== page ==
In this blog post we will be covering one of the most important aspects for customers… security.
NSX-T provides security for East-West and North-South traffic using services such as the Distributed Firewall and the Gateway Firewall. But before getting into details on how these security services work, let's talk about some of the challenges with traditional security.
Traditional Security Design
A traditional datacenter security implementation will have at a minimum a perimeter firewall to control of what leaves and enter the datacenter.
Datacenter with Perimeter Firewall
If this were a house, we've effectively locked the front door. But what if a malicious person is able to break this first line of defense? Once inside, there won't be any protection within the datacenter.
Malicious Person (or evil cat) Breaking Through the Perimeter Firewall
We could add a second line of defense inside the datacenter with a firewall in front of every server (microsegmentation), but traditionally, this has not been operationally feasible.
And there are additional complications to consider. What if the workload needs to be migrated to another host, cluster, or datacenter? We need to make sure that its security policies will be enforced at the destination.
Workload Live-Migrated to Different Datacenter
Another challenge with traditional security is the way rules are enforced. Traditional firewalls do not prevent lateral communication between workloads in the same L2 segment. This means that in order to have the firewall apply security policies between workloads, they have to be placed in different L2 segments to force traffic to traverse the firewall.
Firewall Enforcing Rules Between Workloads on Different L2 Segments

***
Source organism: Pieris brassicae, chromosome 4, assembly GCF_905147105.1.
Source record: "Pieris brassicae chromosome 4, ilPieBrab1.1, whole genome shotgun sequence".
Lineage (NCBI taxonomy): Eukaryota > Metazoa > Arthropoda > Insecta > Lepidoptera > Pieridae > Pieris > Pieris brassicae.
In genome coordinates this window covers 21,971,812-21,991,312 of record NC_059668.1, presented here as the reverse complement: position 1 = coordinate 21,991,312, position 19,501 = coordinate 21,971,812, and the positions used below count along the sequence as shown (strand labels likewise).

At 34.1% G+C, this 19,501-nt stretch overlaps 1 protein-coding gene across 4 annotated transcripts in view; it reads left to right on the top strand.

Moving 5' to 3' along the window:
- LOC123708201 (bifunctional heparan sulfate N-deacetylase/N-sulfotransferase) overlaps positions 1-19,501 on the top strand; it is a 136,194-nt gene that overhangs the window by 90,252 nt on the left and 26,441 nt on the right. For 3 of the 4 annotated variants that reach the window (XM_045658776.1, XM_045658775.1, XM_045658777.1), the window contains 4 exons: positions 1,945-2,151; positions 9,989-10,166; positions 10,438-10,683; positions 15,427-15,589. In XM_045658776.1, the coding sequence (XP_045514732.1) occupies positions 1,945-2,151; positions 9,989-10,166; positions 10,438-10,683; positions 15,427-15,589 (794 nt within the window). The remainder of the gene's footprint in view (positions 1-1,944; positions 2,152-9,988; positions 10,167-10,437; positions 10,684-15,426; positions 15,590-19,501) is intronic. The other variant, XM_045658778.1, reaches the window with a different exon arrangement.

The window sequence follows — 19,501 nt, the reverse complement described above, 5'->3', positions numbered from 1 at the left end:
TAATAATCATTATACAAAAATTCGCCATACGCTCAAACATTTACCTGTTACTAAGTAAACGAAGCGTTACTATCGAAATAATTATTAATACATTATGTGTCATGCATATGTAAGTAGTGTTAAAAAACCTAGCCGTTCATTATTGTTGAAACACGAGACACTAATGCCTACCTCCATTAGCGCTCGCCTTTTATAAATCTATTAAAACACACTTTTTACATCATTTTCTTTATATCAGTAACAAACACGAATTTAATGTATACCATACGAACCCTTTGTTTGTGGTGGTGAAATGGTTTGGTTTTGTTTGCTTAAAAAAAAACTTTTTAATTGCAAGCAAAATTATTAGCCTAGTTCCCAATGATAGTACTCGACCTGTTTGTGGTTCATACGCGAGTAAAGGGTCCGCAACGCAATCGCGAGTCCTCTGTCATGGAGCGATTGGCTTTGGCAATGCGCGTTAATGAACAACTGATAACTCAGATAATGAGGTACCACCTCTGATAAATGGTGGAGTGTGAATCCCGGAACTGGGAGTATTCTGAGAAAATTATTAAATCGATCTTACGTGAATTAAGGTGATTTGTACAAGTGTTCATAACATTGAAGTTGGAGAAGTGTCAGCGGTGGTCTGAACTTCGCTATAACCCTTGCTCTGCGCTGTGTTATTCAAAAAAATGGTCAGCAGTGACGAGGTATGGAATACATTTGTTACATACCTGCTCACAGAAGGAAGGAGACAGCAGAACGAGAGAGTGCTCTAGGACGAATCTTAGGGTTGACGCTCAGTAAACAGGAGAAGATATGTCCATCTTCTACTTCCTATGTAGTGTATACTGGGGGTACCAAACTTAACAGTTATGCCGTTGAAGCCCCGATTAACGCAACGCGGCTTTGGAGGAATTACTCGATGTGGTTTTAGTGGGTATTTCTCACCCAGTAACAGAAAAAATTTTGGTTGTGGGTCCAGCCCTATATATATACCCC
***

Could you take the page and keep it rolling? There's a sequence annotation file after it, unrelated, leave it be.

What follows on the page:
NSX-T security services are much more flexible compared to the traditional approach and can easily overcome these challenges.
NSX-T has two main firewalls: Distributed Firewall and Gateway Firewall
The Distributed Firewall lives in the kernel of the hypervisor and it controls traffic entering and leaving the vNIC of each virtual machine. Every vNIC will have a connection table tracking the flows and a firewall table containing all of the rules.
Firewall at the vNIC Level
This level of granularity is what we call microsegmentation and it cannot be achieved with traditional security. If you think about it, it's like placing a physical firewall at the door (vNIC) of every VM, controlling the I/O path. This means that microsegmentation rules can be applied to workloads in the same L2 segment.
Workloads can also be migrated to another host, cluster or datacenter and their security policies will follow.
Security Policies Follow the VM
The Gateway Firewall is configured at the Tier-0 and Tier-1 northbound-facing interface. It
provides a Perimeter Firewall that can be used in conjunction with the physical Perimeter Firewall. It requires an Edge Cluster to host the SR component.
Additional Security Services
In addition to the Distributed Firewall and Gateway Firewall, NSX-T also supports a Distributed IDS which connects to a repository called Trustwave to download intrusion detection signatures. Using these signatures, the Distributed IDS can identity attackers attempting to exploit a known OS or application vulnerability.
In NSX-T 3.1, a Distributed IPS was introduced which can block attacks based on signatures configured for inspection.
URL Analysis is another security service. It monitors users' access to external websites. It classifies websites into different categories and assigns a reputation score. For now, it only provides insight into which websites are being accessed. Currently, it isn't possible to allow or drop traffic based on the reputation score or category of a particular website.
Third-party vendors supported by NSX-T can also insert their security services. Examples include agentless antivirus, anti-malware, IDS, IPS, NGFW, etc… that can be leveraged to strengthen and expand your security capabilities.
The design and function of NSX-T security differs from traditional security in significant ways. Traditional security is built around a fixed physical infrastructure topology, requiring often suboptimal designs to work around physical limitations. In contrast, NSX-T builds its security around the application instead of the physical topology. Where the application is located is much less important because the security follows the workload itself.
Hopefully, this blog post brings some clarity to better understand NSX-T Firewalling!!